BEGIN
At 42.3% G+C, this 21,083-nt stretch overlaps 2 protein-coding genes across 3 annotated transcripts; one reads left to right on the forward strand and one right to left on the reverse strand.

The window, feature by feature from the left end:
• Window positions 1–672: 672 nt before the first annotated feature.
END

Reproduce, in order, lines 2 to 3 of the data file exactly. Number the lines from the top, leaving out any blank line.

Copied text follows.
The window, feature by feature from the left end:
• Window positions 1–672: 672 nt before the first annotated feature.